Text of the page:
The way people pay for goods and services is changing dramatically, but little data and research on consumer behavior and payment choice are publicly available. This paper describes the results of a survey of payment behavior and attitudes taken by Federal Reserve employees in 2004. Major contributions of the survey are that it asks: 1) why payment choices are made; 2) why individual payment behavior has changed; and 3) why individual-specific payment characteristics matter for payment choice. Although the survey is not statistically representative of U.S. consumers, and thus may not provide ...
Public Policy Discussion Paper , Paper 07-1

Discussion Paper
Why don’t most merchants use price discounts to steer consumer payment choice?

Recent legislation and court settlements in the United States allow merchants to use price discounts to steer customers to pay with means of payment that are less costly to merchants. This paper suggests one method of calculating merchants? change in profit associated with giving price discounts to buyers who pay with debit cards and cash. We use data from the pilot of the Boston Fed?s Diary of Consumer Payment Choice to compute rough estimates of the expected net cost reduction by merchant type that may result from debit card and cash price discounts. We find that steering consumers to debit ...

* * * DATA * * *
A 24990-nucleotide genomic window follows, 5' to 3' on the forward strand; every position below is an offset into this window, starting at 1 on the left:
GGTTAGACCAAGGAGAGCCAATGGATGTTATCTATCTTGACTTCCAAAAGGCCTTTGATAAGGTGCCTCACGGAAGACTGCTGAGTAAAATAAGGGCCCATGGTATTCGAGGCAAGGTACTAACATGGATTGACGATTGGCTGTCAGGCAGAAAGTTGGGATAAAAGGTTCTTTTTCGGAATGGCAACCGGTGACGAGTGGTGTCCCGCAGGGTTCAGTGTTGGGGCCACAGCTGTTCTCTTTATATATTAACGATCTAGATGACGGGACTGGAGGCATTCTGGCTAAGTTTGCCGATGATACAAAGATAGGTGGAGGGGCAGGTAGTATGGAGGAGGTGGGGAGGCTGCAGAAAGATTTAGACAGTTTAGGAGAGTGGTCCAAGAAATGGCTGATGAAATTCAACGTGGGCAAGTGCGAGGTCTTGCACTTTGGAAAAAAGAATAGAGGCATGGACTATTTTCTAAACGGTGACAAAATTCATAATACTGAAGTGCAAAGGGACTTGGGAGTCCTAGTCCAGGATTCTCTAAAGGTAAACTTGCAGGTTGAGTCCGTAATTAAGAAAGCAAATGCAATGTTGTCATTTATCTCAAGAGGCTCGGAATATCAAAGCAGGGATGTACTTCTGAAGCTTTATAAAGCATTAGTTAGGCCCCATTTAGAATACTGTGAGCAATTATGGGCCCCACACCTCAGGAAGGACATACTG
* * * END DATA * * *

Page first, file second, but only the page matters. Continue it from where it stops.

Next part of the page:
Public Policy Discussion Paper , Paper 12-9

Discussion Paper
Consumer behavior and payment choice : 2006 conference summary

This paper summarizes the proceedings of the second Consumer Behavior and Payment Choice conference, held at the Federal Reserve Bank of Boston on July 25?27, 2006. These conferences are unique in featuring the collaboration of two groups of payments experts ? the private-sector payments industry on the one hand, and the academic, research, and policymaking communities on the other ? to stimulate more research and understanding of consumer payment behavior. The central focus of this second conference was learning more about the numerous consumer payments data sources that are available ? but ...
Public Policy Discussion Paper , Paper 07-4

Discussion Paper
Consumer behavior and payment choice: a conference summary